January 27, 2011

A Bit O' The Classics - Sherlock Holmes

Years ago I read one of the more famous Sherlock Holmes mysteries, The Sign of Four, and attempted to read a few others, but was put off by the main character's egotism and could not manage it. Over the past months, however, I have watched almost all of the Jeremy Brett Sherlock Holmes adaptions, including the Adventures, the Casebook, the Return, and the Memoirs of Sherlock Holmes. Something about Brett's portrayal of Arthur Conan Doyle's classic detective had me hooked, and I hastily bought both Bantam Classics volumes of The Complete Novels and Stories of Sherlock Holmes.

Sherlock Holmes is a character that most people either love or hate; there is not often a middle ground (except, of course, for those who haven't read any of Conan Doyle's detective works at all). Hating him would be perfectly understandable, judging from his cool arrogance, his occasional petulance, and his scorn for those without minds like his own. He goes through highs and lows like a roller-coaster, spending his days, when he is without a case, either sulking with his long-stemmed pipe or sprawled out on the sofa in a daze, probably narcotic-induced. He apparently has little regard for anyone. He lives, generally speaking, in his own little world.

With a description like that, it seems a wonder that anyone likes him. Yet the fact that people do means that there is something more to Holmes than this, or that Conan Doyle managed to write such an egotistical character with charm. In reading Holmes, I found it was both.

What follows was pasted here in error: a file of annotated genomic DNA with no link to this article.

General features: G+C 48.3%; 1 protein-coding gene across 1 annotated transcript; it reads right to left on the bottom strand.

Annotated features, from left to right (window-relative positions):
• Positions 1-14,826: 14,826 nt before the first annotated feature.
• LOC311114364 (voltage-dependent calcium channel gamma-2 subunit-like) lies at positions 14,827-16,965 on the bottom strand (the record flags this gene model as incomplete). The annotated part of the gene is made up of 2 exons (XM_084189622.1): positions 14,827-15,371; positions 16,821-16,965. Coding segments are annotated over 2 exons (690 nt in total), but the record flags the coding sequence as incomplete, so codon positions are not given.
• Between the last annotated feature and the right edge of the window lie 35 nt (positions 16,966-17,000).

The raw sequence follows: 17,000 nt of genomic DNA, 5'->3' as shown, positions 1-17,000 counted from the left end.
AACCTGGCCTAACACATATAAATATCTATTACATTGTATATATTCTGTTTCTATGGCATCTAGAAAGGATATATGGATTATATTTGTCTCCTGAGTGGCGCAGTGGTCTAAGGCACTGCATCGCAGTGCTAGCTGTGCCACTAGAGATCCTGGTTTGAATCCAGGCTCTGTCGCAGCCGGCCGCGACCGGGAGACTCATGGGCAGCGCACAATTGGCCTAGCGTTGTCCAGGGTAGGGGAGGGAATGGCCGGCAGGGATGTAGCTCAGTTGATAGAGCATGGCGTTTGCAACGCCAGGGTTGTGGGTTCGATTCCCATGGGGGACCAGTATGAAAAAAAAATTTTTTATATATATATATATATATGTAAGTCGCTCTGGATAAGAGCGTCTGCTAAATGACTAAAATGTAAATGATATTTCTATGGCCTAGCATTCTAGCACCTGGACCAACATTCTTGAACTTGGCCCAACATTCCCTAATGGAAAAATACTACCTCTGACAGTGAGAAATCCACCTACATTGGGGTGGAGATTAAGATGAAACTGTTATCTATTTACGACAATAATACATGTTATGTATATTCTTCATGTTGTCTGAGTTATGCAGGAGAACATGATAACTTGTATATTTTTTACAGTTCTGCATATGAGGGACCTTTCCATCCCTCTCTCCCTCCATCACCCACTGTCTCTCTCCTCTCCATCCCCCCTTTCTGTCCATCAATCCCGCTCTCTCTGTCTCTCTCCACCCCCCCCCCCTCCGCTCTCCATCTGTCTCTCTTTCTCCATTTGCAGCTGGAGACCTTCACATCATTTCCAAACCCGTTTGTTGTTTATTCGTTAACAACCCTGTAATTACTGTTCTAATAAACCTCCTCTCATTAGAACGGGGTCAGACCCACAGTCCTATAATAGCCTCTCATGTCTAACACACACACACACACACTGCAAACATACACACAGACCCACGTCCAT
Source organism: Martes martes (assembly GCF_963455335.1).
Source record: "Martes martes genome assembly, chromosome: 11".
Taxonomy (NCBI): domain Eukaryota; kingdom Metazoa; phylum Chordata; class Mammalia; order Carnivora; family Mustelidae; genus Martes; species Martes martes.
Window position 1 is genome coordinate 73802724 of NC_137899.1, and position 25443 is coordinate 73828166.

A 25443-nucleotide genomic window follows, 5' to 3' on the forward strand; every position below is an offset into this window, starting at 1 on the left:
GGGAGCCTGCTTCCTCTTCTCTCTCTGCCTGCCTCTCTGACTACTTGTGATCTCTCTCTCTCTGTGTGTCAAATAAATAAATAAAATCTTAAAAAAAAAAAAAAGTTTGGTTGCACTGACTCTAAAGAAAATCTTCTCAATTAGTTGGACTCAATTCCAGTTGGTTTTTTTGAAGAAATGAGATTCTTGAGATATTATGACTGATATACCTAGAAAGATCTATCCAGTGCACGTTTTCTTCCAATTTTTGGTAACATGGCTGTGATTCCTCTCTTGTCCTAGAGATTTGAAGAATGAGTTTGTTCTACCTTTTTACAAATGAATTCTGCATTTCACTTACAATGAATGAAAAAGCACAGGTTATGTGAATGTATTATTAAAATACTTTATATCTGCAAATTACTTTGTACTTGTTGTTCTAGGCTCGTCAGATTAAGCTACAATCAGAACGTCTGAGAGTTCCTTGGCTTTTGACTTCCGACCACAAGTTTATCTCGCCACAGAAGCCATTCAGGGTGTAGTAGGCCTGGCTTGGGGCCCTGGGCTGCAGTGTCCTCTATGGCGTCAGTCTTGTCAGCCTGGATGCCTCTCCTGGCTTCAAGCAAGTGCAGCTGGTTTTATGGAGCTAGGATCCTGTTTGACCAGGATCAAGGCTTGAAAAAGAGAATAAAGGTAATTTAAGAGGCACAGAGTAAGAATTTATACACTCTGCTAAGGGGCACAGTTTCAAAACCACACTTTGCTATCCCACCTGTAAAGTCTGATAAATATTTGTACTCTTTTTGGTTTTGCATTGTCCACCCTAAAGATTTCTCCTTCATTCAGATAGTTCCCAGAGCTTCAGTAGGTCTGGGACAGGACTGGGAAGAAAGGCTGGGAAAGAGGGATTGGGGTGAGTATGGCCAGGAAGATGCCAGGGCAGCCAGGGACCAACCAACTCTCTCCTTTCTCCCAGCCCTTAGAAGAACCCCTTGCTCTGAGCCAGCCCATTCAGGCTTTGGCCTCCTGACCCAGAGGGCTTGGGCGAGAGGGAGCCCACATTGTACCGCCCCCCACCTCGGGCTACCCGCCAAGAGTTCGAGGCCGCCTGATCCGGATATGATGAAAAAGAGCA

This is not to say that anything in my description of Holmes is wrong; he is, by turns, arrogant, petulant, and scornful, and no mistake. But he is not merely all these things, else he would not have become nearly as popular as he did. For one thing, though his arrogance can be a little grating, one does at least have to concede that he is not conceited without reason; he is not like Inspector Lestrade, who preens over having solved a crime, while nabbing the wrong fellow. He is a genius, and keenly aware of the fact. However, Holmes is not without his failures, and not above being disgusted with himself when he overlooks a clue or finds himself (as he does, albeit rarely) stumped. There is a limit to his conceit.